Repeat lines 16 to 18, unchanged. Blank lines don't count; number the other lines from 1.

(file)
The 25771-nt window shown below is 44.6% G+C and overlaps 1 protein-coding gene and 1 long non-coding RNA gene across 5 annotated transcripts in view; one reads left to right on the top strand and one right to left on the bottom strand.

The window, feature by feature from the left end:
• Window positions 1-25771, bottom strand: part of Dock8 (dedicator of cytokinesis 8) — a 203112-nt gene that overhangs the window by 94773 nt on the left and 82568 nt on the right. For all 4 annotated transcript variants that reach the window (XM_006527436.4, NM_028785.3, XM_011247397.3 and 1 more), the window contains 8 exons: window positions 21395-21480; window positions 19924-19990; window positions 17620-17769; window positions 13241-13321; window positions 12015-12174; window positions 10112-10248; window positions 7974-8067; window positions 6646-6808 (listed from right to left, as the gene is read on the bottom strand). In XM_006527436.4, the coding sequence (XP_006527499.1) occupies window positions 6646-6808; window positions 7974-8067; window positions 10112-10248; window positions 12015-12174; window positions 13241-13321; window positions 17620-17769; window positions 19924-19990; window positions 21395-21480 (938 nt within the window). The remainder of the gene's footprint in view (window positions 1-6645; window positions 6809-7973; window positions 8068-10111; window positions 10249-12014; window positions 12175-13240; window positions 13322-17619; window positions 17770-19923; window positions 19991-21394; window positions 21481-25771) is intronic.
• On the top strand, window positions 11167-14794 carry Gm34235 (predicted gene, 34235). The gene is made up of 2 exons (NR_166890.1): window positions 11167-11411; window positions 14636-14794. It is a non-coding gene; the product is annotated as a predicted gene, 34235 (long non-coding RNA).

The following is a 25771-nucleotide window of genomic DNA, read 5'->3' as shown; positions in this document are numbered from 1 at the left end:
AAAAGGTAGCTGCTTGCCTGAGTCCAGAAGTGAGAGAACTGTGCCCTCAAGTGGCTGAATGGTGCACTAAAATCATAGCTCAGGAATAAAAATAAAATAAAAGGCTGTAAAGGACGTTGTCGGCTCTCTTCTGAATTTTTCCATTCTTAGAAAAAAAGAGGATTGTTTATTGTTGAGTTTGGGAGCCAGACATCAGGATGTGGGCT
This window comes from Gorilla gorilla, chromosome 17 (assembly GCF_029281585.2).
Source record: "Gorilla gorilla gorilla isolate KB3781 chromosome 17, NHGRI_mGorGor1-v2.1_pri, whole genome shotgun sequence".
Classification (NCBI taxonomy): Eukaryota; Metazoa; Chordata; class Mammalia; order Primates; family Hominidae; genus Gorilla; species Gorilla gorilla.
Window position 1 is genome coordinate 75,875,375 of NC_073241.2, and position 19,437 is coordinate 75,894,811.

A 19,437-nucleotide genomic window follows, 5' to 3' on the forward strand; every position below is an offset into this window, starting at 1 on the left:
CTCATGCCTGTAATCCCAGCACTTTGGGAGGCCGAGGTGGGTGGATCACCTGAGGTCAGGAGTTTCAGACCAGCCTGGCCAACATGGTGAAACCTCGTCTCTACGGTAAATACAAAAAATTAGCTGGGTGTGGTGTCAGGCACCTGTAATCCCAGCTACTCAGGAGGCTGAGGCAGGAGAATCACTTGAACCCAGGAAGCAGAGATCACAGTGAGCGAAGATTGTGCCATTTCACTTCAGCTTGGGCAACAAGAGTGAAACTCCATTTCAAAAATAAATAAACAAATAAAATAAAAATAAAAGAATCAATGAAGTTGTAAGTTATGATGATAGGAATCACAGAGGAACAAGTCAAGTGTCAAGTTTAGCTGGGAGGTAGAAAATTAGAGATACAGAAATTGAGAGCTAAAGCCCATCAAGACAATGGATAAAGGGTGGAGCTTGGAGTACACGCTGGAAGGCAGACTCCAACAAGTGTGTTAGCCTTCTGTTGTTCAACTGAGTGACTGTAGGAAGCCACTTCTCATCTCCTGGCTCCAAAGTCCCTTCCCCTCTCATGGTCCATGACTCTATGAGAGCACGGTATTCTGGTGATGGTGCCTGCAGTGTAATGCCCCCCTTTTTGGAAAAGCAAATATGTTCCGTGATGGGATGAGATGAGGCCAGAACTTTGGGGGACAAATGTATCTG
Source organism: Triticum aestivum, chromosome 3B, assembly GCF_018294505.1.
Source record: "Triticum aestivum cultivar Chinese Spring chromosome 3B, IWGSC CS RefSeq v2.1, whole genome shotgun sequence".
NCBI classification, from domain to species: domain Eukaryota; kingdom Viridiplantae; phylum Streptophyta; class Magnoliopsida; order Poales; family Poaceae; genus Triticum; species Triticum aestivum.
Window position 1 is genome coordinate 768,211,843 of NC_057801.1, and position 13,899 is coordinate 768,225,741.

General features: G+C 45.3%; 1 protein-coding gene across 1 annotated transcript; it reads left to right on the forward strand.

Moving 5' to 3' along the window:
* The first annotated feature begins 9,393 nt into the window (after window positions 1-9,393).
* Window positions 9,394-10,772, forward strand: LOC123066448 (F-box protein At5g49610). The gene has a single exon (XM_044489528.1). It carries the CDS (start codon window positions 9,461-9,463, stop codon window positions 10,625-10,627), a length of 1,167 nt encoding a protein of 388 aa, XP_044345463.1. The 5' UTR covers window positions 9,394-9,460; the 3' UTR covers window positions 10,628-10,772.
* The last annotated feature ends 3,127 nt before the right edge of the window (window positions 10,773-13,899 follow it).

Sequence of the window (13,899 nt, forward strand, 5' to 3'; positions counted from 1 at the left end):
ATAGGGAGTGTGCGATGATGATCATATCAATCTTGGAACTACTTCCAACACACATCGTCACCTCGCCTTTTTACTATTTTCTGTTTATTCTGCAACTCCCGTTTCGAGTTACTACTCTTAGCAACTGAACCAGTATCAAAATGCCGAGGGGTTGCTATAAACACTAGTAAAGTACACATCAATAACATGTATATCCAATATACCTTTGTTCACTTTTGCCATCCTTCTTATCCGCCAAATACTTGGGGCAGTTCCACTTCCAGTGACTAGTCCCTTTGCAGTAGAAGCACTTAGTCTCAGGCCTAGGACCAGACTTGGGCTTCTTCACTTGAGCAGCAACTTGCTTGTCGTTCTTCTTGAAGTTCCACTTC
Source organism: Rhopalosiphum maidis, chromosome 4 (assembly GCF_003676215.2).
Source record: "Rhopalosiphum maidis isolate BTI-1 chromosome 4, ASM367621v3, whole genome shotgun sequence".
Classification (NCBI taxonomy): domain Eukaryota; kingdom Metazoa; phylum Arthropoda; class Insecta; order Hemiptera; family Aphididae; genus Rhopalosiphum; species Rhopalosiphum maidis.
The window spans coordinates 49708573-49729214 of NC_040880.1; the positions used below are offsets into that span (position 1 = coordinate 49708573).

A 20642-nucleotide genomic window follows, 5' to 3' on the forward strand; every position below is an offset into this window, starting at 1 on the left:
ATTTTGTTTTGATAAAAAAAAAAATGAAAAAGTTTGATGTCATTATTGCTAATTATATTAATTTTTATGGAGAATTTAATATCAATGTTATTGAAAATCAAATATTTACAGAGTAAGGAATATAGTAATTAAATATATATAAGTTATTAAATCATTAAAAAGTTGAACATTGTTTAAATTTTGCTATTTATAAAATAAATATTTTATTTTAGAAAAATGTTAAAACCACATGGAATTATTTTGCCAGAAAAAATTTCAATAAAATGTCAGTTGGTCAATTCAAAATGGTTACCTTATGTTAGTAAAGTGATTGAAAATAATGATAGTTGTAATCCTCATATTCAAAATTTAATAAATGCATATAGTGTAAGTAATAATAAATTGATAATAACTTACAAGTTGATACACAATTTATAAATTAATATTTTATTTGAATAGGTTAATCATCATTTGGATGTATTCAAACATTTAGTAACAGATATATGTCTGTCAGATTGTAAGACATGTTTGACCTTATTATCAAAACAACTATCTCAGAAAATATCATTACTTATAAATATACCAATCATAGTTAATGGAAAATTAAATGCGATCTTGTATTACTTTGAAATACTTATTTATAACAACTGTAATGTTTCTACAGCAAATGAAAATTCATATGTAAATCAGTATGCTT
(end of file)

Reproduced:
Window position 1 is genome coordinate 768,211,843 of NC_057801.1, and position 13,899 is coordinate 768,225,741.

General features: G+C 45.3%; 1 protein-coding gene across 1 annotated transcript; it reads left to right on the forward strand.

Moving 5' to 3' along the window: